Saturday, February 04, 2012

The Bible Repairman and Other Stories by Tim Powers

Tim Powers is not the most prolific of writers, which makes it slightly odd to note that The Bible Repairman and Other Stories is his third collection in barely a decade (following the complete lack of collections in his first two-and-a-half decades of writing). But it's not really as odd as it may seem: Night Moves and Other Stories started it off in early 2001, pulling together six stories from the '80s and '90s, and then 2005's Strange Itineraries expanded Night Moves, adding three more stories Powers had published in the intervening years.

Still, Bible Repairman came along only six years later, and contains six stories written since Strange Itineraries -- and, as far as I can tell, Powers has never written six stories in six years before this. I could quibble and say that I want more novels from Powers, but, the truth is, Powers is one of our very best and most exacting fantasy writers, and I'll take whatever he wants to write. [1]

As is common with story collections by major writers these days, several of the stories in Bible Repairman first appeared as expensive limited editions -- the title story and "A Soul in a Bottle" from Subterranean, and "A Time to Cast Away Stones" from Charnel House -- and one of the remaining three stories, "A Journey of Only Two Paces," only appeared in shorter form in the program book for the British national SF convention. So most readers, except for the most well-heeled and attentive Powers fans, will only have had the opportunity to see, at most, two of these stories. 

And so, to those stories:

"The Bible Repairman" begins in deeply Powersian territory: the darker, low-rent side of Los Angeles, with a premise that is equally Powersian in its religious magic: a middle-aged man, Torrez, has spent his life editing out difficult passages from personal bibles (prohibitions on divorce, or adultery, or demands for charity) for his clients and losing pieces of his soul, bit by bit, selling them to ransom ghosts back for other clients. And then the ghost of his own daughter comes back into his life, and he has to make a decision on one more ransom -- the one that might take enough of his soul to destroy  him.

"A Soul in a Bottle" is another LA story -- much of his short work, and several of his novels, stay close to home -- with another ghost, two sisters who are both writers and rivals, a mysterious death forty years before, and a man who survives by scrounging rare books.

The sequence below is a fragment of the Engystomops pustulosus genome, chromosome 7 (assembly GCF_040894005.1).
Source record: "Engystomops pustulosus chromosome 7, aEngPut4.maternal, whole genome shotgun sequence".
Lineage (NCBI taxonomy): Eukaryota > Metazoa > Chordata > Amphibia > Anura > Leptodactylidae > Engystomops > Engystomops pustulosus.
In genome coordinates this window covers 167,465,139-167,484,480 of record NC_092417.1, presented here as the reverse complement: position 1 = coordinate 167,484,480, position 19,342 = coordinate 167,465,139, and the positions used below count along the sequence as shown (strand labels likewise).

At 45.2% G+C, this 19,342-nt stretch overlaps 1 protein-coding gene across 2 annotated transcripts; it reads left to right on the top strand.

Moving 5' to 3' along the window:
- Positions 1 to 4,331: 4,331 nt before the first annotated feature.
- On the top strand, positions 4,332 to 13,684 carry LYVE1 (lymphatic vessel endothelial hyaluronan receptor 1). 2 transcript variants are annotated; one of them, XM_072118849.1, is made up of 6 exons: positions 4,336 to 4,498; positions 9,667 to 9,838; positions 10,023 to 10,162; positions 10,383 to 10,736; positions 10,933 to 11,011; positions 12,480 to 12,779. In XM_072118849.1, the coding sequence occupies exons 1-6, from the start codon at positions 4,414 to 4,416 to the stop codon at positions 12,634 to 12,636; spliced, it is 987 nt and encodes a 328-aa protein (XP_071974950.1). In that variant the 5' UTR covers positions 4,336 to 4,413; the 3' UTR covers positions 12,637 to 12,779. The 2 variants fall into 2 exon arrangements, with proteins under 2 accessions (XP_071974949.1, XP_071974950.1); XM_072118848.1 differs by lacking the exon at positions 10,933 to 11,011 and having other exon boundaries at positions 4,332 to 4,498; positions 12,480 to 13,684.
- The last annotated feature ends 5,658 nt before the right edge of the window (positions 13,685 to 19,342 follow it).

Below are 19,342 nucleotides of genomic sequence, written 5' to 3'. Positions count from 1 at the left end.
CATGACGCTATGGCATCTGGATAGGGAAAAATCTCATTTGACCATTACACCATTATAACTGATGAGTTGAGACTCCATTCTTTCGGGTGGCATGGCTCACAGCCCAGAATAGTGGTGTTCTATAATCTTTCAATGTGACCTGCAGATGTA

"The Hour of Babel" might be science fiction or fantasy -- depending on how you squint at it -- with time travel and a uniquely shattering experience in a bar, thirty years before.

I'd read "Parallel Lines" before -- it was in the Stories anthology a few years back, edited by Neil Gaiman and Al Sarrantonio -- and greatly enjoyed it again. I can't improve on what I wrote then: "An aged woman learns that her recently dead twin sister is still trying to control her life, but takes steps to finally correct this."

"A Journey of Only Two Paces" is another Powersian story about death, redemption, and (most importantly) the kind of people who cannot accept death (the original sin of so many Powers antagonists). It also has cats in it, and a quirky building in the LA area that Powers insists actually exists in his short afterword.

Last is the longest, strongest, and most major story, a novella named "A Time to Cast Away Stones." In a way, it's the link between The Stress of Her Regard and the upcoming Hide Me Among the Graves, telling the story of Stress's minor character (and actual historical personage, and massively interesting romanticizer of his own life) Edward John Trelawney, and his eventful encounter with the siliconari in Greece in 1825, soon after the death of Byron. As with most of Power's best work, it intertwines real, documented events -- Trelawney was in Greece fighting with a warlord at the time, and was shot by another Englishman on Mount Parnassus -- with his own carefully constructed mythology, producing that uniquely Powersian frisson: the story that is clearly fantastic but also fits with all known history.

I wouldn't recommend that new readers begin Powers here -- his slow accretion of detail and attention to nuance is best displayed in his novels, so any of the ones I mentioned below, plus the didn't-really-inspire-the-Disney-movie-more-than-glancingly On Stranger Tides, would be better choices -- but this is a fine collection of deeply Tim Powers stories, and just saying that should be enough for the knowledgeable.

[1] Speaking of novels, I have high hopes for his upcoming book, Hide Me Among the Graves, for very Powersian superstitious reasons: his first novels for the previous decades have been 1983's The Anubis Gates (a Philip K. Dick Award winner), 1992's Last Call (a World Fantasy Award winner), and 2000's Declare (a World Fantasy Award winner), which I'd call three of his four best novels -- and the fourth novel I'd put in their company is The Stress of Her Regard, to which Hide Me is a distant sequel. No pressure, Tim, but all indications show that you're going to hit this one out of the park.

1 comment:

Tim Pratt said...

Hide Me Among the Graves is quite good, one of my favorites of his, and features a fair bit of the elderly but still formidable Trelawney.

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